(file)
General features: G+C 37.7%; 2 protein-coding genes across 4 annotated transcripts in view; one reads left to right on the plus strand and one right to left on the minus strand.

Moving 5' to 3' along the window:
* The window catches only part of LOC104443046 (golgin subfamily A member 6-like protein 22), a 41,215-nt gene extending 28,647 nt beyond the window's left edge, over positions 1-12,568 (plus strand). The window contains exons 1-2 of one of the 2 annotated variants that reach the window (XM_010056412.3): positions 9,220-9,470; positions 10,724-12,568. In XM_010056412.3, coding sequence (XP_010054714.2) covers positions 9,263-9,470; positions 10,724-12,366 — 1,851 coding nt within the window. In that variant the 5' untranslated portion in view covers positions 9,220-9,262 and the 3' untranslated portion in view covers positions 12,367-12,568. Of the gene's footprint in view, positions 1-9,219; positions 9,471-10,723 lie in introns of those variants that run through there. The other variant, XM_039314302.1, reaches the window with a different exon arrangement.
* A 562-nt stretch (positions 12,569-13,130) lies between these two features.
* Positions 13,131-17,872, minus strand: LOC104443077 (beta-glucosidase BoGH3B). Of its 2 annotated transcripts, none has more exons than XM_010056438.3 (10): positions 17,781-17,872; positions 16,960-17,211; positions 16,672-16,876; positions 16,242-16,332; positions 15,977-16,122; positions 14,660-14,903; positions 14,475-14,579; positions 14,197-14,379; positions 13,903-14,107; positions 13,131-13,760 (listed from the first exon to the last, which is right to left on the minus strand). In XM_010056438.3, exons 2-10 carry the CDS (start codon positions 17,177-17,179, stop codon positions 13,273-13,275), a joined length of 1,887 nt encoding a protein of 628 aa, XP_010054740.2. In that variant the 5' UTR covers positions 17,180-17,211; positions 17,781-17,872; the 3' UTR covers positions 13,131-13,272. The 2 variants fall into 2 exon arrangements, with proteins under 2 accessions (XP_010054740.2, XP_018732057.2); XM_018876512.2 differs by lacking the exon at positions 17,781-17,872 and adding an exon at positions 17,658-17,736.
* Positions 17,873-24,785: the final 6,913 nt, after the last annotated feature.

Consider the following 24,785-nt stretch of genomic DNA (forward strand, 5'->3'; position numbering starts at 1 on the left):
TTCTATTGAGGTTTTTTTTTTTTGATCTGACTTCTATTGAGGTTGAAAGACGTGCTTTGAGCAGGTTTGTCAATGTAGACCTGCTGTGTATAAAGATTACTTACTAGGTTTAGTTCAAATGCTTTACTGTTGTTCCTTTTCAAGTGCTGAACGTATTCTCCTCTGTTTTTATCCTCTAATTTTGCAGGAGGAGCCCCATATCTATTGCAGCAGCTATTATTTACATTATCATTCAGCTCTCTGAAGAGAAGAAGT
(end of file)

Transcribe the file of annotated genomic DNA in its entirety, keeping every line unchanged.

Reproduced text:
General features: G+C 37.7%; 2 protein-coding genes across 4 annotated transcripts in view; one reads left to right on the plus strand and one right to left on the minus strand.

Moving 5' to 3' along the window:
* The window catches only part of LOC104443046 (golgin subfamily A member 6-like protein 22), a 41,215-nt gene extending 28,647 nt beyond the window's left edge, over positions 1-12,568 (plus strand). The window contains exons 1-2 of one of the 2 annotated variants that reach the window (XM_010056412.3): positions 9,220-9,470; positions 10,724-12,568. In XM_010056412.3, coding sequence (XP_010054714.2) covers positions 9,263-9,470; positions 10,724-12,366 — 1,851 coding nt within the window. In that variant the 5' untranslated portion in view covers positions 9,220-9,262 and the 3' untranslated portion in view covers positions 12,367-12,568. Of the gene's footprint in view, positions 1-9,219; positions 9,471-10,723 lie in introns of those variants that run through there. The other variant, XM_039314302.1, reaches the window with a different exon arrangement.
* A 562-nt stretch (positions 12,569-13,130) lies between these two features.
* Positions 13,131-17,872, minus strand: LOC104443077 (beta-glucosidase BoGH3B). Of its 2 annotated transcripts, none has more exons than XM_010056438.3 (10): positions 17,781-17,872; positions 16,960-17,211; positions 16,672-16,876; positions 16,242-16,332; positions 15,977-16,122; positions 14,660-14,903; positions 14,475-14,579; positions 14,197-14,379; positions 13,903-14,107; positions 13,131-13,760 (listed from the first exon to the last, which is right to left on the minus strand). In XM_010056438.3, exons 2-10 carry the CDS (start codon positions 17,177-17,179, stop codon positions 13,273-13,275), a joined length of 1,887 nt encoding a protein of 628 aa, XP_010054740.2. In that variant the 5' UTR covers positions 17,180-17,211; positions 17,781-17,872; the 3' UTR covers positions 13,131-13,272. The 2 variants fall into 2 exon arrangements, with proteins under 2 accessions (XP_010054740.2, XP_018732057.2); XM_018876512.2 differs by lacking the exon at positions 17,781-17,872 and adding an exon at positions 17,658-17,736.
* Positions 17,873-24,785: the final 6,913 nt, after the last annotated feature.

Consider the following 24,785-nt stretch of genomic DNA (forward strand, 5'->3'; position numbering starts at 1 on the left):
TTCTATTGAGGTTTTTTTTTTTTGATCTGACTTCTATTGAGGTTGAAAGACGTGCTTTGAGCAGGTTTGTCAATGTAGACCTGCTGTGTATAAAGATTACTTACTAGGTTTAGTTCAAATGCTTTACTGTTGTTCCTTTTCAAGTGCTGAACGTATTCTCCTCTGTTTTTATCCTCTAATTTTGCAGGAGGAGCCCCATATCTATTGCAGCAGCTATTATTTACATTATCATTCAGCTCTCTGAAGAGAAGAAGT